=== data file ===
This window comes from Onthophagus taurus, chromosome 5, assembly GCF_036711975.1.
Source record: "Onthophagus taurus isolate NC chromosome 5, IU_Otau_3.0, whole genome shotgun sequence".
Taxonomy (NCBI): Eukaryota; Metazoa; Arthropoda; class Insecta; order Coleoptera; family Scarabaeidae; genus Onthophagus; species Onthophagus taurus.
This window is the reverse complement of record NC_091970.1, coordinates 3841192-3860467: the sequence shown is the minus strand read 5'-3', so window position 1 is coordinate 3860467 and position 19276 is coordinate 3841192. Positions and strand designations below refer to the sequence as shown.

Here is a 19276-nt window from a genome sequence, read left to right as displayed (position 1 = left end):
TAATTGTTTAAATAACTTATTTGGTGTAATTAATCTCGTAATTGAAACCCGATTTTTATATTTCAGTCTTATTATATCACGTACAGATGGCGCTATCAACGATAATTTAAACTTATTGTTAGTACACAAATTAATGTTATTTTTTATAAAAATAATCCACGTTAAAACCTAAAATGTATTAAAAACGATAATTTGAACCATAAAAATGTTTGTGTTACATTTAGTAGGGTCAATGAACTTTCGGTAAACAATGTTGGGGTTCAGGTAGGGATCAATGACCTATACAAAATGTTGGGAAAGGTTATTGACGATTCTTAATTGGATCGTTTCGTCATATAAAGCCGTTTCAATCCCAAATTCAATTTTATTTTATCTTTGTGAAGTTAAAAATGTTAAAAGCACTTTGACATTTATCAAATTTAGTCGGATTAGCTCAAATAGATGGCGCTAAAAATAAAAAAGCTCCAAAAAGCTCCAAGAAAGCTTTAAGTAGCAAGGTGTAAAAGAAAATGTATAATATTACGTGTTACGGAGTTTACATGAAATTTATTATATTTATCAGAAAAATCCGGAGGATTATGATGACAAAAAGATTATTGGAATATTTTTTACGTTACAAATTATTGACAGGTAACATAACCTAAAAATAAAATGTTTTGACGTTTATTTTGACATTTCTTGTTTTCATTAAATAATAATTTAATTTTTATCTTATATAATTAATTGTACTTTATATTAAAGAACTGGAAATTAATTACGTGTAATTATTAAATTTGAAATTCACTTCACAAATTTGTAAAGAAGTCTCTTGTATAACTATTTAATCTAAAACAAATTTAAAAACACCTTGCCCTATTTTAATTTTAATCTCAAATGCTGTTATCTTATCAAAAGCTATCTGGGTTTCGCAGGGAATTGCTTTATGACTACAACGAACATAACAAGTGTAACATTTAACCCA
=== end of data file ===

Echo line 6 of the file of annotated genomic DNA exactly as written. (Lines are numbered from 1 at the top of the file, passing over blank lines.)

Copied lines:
TAATTGTTTAAATAACTTATTTGGTGTAATTAATCTCGTAATTGAAACCCGATTTTTATATTTCAGTCTTATTATATCACGTACAGATGGCGCTATCAACGATAATTTAAACTTATTGTTAGTACACAAATTAATGTTATTTTTTATAAAAATAATCCACGTTAAAACCTAAAATGTATTAAAAACGATAATTTGAACCATAAAAATGTTTGTGTTACATTTAGTAGGGTCAATGAACTTTCGGTAAACAATGTTGGGGTTCAGGTAGGGATCAATGACCTATACAAAATGTTGGGAAAGGTTATTGACGATTCTTAATTGGATCGTTTCGTCATATAAAGCCGTTTCAATCCCAAATTCAATTTTATTTTATCTTTGTGAAGTTAAAAATGTTAAAAGCACTTTGACATTTATCAAATTTAGTCGGATTAGCTCAAATAGATGGCGCTAAAAATAAAAAAGCTCCAAAAAGCTCCAAGAAAGCTTTAAGTAGCAAGGTGTAAAAGAAAATGTATAATATTACGTGTTACGGAGTTTACATGAAATTTATTATATTTATCAGAAAAATCCGGAGGATTATGATGACAAAAAGATTATTGGAATATTTTTTACGTTACAAATTATTGACAGGTAACATAACCTAAAAATAAAATGTTTTGACGTTTATTTTGACATTTCTTGTTTTCATTAAATAATAATTTAATTTTTATCTTATATAATTAATTGTACTTTATATTAAAGAACTGGAAATTAATTACGTGTAATTATTAAATTTGAAATTCACTTCACAAATTTGTAAAGAAGTCTCTTGTATAACTATTTAATCTAAAACAAATTTAAAAACACCTTGCCCTATTTTAATTTTAATCTCAAATGCTGTTATCTTATCAAAAGCTATCTGGGTTTCGCAGGGAATTGCTTTATGACTACAACGAACATAACAAGTGTAACATTTAACCCA